I guess I really don't understand "The Jeep Thing"

Discussion in '4x4's, SUV's and P/U Trucks' started by brick, Nov 5, 2011.

  1. Prozac

    Prozac Well-Known Member

    Oh, and I have had two, 99 Grand Cherokee that saw more off-road time than not and an 89 Grand Wagoneer. I really miss that Grand Wagoneer.
     
  2. Kevin108

    Kevin108 Well-Known Member

    You're right about most Jeep owners! Oddly, that's one thing I don't have in common with them. My Jeep is just what I have now. No love for it, really. It's useful, when it's working right, but I've had way less trouble out of my Chevys and Fords. I haven't forgotten the scorn I've received from the local clubs for not having a Jeep. :rolleyes: I don't think I'd buy another Jeep but I'll try to keep this one going as long as I can because it really is exactly what I need for my myriad activities.

    When I bought my wife a new car last year, it was a '12 Ford Escape 4x4. We'll take it on the beach but I seriously doubt it will ever see mud or trails. It doesn't have the aftermarket support for armor and other accessories for me to really wheel it. On the other hand, for her it's perfect. No locking hubs or needing to know when to shift in and out of 4WD. It's all automatic and works great, at least new. I tried some foot-to-the-floor launches in snow last winter and couldn't even get it to spin a tire. The traction control and the 4WD kicked in together and it just took off like a rocket. The ABS system was her saving grace several times as well. She's not a "light touch" driver, hence my 33 mpg to her 24 mpg in the same vehicle. :D

    Most people will never need anything more than what the Escape or comparable vehicles offer. Most of those with more capable vehicles will never use it. Even mine sees about 1,000 miles of pavement for every mile of dirt, and I go out every chance I get.

    I admit, being an offroad enthusiast between Richmond, VA and the NC line is stupid. There's nowhere nearby to use the vehicles. The first legal trails start west of Charlottesville, VA and the first (free) sand is Carova Beach, NC. But when you're out there and things are going your way...there's nothing like it! :stickshift:
     
  3. ILAveo

    ILAveo Well-Known Member

    I go off road often (e.g. cut wood, pickup hay) don't need one. Would be handy maybe once or twice a year.

    Most of the time 4WD just substitutes for skill and planning, even off road.
     
  4. Kevin108

    Kevin108 Well-Known Member

    I don't disagree that a capable drive can make it in 2WD where many would use 4WD but adding that same capability to two axles and 4 tractive wheels, in theory, should at least double the capability of the vehicle.

    I know for a fact I've idled up inclines in 4-low that a 2WD would have been left spinning its wheels from. Sure, momentum could have been implemented but this obstacle really only had about an 8' cap and it would have been very difficult to match the speed needed to clear the hill without shooting over it.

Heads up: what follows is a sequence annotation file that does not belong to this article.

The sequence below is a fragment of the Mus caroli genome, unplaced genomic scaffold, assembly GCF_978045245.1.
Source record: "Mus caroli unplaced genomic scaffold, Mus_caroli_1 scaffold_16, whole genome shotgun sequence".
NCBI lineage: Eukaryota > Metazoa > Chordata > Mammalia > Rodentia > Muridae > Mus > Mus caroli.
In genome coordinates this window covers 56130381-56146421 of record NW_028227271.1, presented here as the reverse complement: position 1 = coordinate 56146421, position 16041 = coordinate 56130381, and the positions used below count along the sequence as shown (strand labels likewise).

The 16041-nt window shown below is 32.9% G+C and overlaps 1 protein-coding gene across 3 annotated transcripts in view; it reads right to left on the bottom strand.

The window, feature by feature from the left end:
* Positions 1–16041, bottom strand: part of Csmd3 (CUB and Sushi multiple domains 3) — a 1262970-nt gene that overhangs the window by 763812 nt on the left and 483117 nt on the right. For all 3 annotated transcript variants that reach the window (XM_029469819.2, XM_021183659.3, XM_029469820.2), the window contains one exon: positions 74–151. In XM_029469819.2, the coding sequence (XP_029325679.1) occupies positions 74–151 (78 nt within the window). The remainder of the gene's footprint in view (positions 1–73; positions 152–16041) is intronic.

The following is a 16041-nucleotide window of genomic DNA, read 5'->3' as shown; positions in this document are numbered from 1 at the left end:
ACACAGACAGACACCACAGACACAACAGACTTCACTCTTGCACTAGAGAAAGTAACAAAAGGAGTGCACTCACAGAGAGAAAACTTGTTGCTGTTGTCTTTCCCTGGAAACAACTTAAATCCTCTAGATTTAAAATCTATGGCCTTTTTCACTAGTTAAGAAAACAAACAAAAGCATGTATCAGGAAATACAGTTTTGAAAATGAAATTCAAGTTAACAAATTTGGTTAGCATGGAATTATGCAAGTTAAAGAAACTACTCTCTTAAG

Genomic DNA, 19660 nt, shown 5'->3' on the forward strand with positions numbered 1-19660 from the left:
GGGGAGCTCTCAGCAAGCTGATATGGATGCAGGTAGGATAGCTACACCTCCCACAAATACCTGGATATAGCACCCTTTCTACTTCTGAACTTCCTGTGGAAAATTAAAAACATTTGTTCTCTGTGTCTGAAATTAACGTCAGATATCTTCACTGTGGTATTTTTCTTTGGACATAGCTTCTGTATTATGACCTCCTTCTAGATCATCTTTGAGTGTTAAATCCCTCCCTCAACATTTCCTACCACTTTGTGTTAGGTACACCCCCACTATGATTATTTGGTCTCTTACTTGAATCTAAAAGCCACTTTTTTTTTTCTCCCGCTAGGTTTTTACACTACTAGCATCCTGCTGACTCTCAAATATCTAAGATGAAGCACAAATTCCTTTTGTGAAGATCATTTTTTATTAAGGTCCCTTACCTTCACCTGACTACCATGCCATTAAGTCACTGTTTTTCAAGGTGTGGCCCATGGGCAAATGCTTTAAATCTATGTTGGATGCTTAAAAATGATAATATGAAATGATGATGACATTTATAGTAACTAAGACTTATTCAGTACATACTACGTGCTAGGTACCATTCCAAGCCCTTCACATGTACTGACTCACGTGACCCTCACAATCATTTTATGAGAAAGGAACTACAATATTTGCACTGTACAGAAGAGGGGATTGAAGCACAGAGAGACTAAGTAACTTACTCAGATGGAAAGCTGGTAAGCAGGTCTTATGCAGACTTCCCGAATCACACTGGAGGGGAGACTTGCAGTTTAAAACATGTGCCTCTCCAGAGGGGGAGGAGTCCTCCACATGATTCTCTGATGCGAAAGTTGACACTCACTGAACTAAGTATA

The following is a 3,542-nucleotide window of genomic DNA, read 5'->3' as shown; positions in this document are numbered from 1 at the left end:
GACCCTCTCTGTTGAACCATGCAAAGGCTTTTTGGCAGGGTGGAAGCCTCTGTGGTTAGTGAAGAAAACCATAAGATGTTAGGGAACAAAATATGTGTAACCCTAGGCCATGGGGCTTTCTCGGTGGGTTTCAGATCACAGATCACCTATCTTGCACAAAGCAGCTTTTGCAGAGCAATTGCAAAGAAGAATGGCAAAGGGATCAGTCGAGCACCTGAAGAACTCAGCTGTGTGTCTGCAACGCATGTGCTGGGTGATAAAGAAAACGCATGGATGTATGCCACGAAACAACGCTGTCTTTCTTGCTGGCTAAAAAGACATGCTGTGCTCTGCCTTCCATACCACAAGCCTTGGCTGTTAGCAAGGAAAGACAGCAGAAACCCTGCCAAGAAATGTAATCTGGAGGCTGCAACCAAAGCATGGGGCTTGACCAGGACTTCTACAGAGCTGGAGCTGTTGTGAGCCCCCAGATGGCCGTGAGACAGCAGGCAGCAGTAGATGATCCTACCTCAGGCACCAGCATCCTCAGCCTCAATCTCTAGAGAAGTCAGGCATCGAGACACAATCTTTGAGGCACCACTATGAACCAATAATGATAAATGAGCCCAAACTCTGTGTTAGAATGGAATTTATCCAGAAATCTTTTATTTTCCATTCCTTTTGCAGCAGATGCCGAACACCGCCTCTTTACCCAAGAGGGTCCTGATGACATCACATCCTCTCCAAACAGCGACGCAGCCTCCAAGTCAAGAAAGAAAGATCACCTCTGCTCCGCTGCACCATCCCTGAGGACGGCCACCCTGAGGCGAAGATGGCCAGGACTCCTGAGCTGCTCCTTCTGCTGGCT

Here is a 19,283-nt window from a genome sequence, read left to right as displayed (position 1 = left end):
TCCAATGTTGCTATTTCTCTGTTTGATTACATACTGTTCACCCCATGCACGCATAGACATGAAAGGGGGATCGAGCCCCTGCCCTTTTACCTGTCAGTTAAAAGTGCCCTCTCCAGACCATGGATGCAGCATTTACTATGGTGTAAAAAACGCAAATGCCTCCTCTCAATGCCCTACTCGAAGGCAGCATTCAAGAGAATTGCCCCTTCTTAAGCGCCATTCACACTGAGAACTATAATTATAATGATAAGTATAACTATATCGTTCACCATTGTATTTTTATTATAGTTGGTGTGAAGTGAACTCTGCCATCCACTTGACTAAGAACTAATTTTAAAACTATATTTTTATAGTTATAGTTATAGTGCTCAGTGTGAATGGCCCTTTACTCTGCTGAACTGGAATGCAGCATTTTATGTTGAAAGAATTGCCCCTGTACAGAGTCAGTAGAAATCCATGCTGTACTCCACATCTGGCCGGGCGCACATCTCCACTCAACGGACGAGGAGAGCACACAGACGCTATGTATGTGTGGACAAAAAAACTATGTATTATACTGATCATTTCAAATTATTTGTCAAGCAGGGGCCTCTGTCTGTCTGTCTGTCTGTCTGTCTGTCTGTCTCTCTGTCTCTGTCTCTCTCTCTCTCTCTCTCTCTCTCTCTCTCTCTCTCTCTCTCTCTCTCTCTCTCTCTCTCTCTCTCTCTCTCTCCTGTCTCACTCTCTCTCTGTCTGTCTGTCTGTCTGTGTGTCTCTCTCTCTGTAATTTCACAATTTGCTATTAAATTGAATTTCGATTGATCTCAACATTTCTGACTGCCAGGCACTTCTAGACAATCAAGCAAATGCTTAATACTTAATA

5. phoebeisis

    phoebeisis Well-Known Member

    In the "old days"(1950's 1960's) in snow cities rural areas
    no one had 4X4- and pickups were kinda rare in the 50's-60's
    people got by with snow tires chains studs weight in trunk (sand frequently) and ashes??
    Yeah my dad had ashes in the trunk-from furnace I guess
    The ashes-were for traction-like the sand-??
    In hindsight-not sure of the WHY of the ashes-maybe because they were heavy-and FREE-
    since they would have made the user-filthy?/

    In any case you can "get by" with 2wd-folks did it for 50-60 years-4x4 AWD rare
    But there were LOTS of tow services back then-especially in snow cities- so plenty of folks got stuck
    Rural folks probably had neighbors tractor pull them out

    If you need it 4x4 and AWD- are great-I kinda liked it on the Pilot-AWD did come in handy once-and it was supposed to be safer on slick roads(but slowing down probably smarter)
    In 2003 the AWD was a 2mpg EPA penalty-BIG-
    Rural snow area- hilly-I would have it
     
  6. EdwinTheMagnificent

    EdwinTheMagnificent Legend In His Mind

    Even though I am mostly against AWD , if I did live in a rural , hilly , snow area ( and I may one day) , I would want a vehicle that would get me to the store ( or home) in bad weather. I would never have one as my only vehicle. I'd be happy with a beat-up old T100
    4WD pickup to use once in a while. Most of the time (in good weather) a Prius or other hybrid would be my choice.
    I'd never live in that rural snow area if I had to go to work every day. Way too much carbon used and time spent driving.
     
  7. kryten428

    kryten428 Well-Known Member

    "Rural folks probably had neighbors tractor pull them out"

    Reminds me of a story my Dad told me years ago. One sunny winters day the folks went for a drive. The drive lasted a bit longer than expected and he was rushing a bit to get back home when he crested a hill and the road turned left. Of course he went straight on into the ditch. Fortunately there was a farmer's house just down the road and by the time Dad got to the house the farmer already had some water heating on the stove for the tractor. He pulled Dad out of the ditch, Dad gave him $20 and everyone was happy.